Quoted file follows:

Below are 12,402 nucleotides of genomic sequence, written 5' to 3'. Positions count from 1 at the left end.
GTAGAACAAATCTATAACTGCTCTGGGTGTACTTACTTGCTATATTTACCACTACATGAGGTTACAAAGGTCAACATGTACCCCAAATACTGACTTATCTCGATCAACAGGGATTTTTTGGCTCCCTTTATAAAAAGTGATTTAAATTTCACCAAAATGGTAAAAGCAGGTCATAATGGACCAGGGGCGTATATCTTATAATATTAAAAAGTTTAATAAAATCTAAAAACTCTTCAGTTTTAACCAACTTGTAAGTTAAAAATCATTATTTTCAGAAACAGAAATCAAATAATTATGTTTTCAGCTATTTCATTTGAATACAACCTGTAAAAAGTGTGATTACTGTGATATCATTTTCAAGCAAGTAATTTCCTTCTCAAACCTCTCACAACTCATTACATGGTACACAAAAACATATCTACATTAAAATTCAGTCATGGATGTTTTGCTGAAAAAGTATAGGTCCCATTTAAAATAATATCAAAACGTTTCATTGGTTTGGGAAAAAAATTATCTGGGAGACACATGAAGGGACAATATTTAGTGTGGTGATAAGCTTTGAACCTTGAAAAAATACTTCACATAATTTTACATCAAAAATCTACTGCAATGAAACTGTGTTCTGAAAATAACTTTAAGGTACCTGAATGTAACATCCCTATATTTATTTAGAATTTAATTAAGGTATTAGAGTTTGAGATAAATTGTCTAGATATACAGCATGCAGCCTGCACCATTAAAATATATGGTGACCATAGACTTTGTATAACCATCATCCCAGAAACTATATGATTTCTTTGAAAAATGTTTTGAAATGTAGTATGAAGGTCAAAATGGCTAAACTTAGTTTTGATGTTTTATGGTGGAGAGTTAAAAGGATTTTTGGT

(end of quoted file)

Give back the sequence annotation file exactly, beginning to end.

Below are 12,402 nucleotides of genomic sequence, written 5' to 3'. Positions count from 1 at the left end.
GTAGAACAAATCTATAACTGCTCTGGGTGTACTTACTTGCTATATTTACCACTACATGAGGTTACAAAGGTCAACATGTACCCCAAATACTGACTTATCTCGATCAACAGGGATTTTTTGGCTCCCTTTATAAAAAGTGATTTAAATTTCACCAAAATGGTAAAAGCAGGTCATAATGGACCAGGGGCGTATATCTTATAATATTAAAAAGTTTAATAAAATCTAAAAACTCTTCAGTTTTAACCAACTTGTAAGTTAAAAATCATTATTTTCAGAAACAGAAATCAAATAATTATGTTTTCAGCTATTTCATTTGAATACAACCTGTAAAAAGTGTGATTACTGTGATATCATTTTCAAGCAAGTAATTTCCTTCTCAAACCTCTCACAACTCATTACATGGTACACAAAAACATATCTACATTAAAATTCAGTCATGGATGTTTTGCTGAAAAAGTATAGGTCCCATTTAAAATAATATCAAAACGTTTCATTGGTTTGGGAAAAAAATTATCTGGGAGACACATGAAGGGACAATATTTAGTGTGGTGATAAGCTTTGAACCTTGAAAAAATACTTCACATAATTTTACATCAAAAATCTACTGCAATGAAACTGTGTTCTGAAAATAACTTTAAGGTACCTGAATGTAACATCCCTATATTTATTTAGAATTTAATTAAGGTATTAGAGTTTGAGATAAATTGTCTAGATATACAGCATGCAGCCTGCACCATTAAAATATATGGTGACCATAGACTTTGTATAACCATCATCCCAGAAACTATATGATTTCTTTGAAAAATGTTTTGAAATGTAGTATGAAGGTCAAAATGGCTAAACTTAGTTTTGATGTTTTATGGTGGAGAGTTAAAAGGATTTTTGGT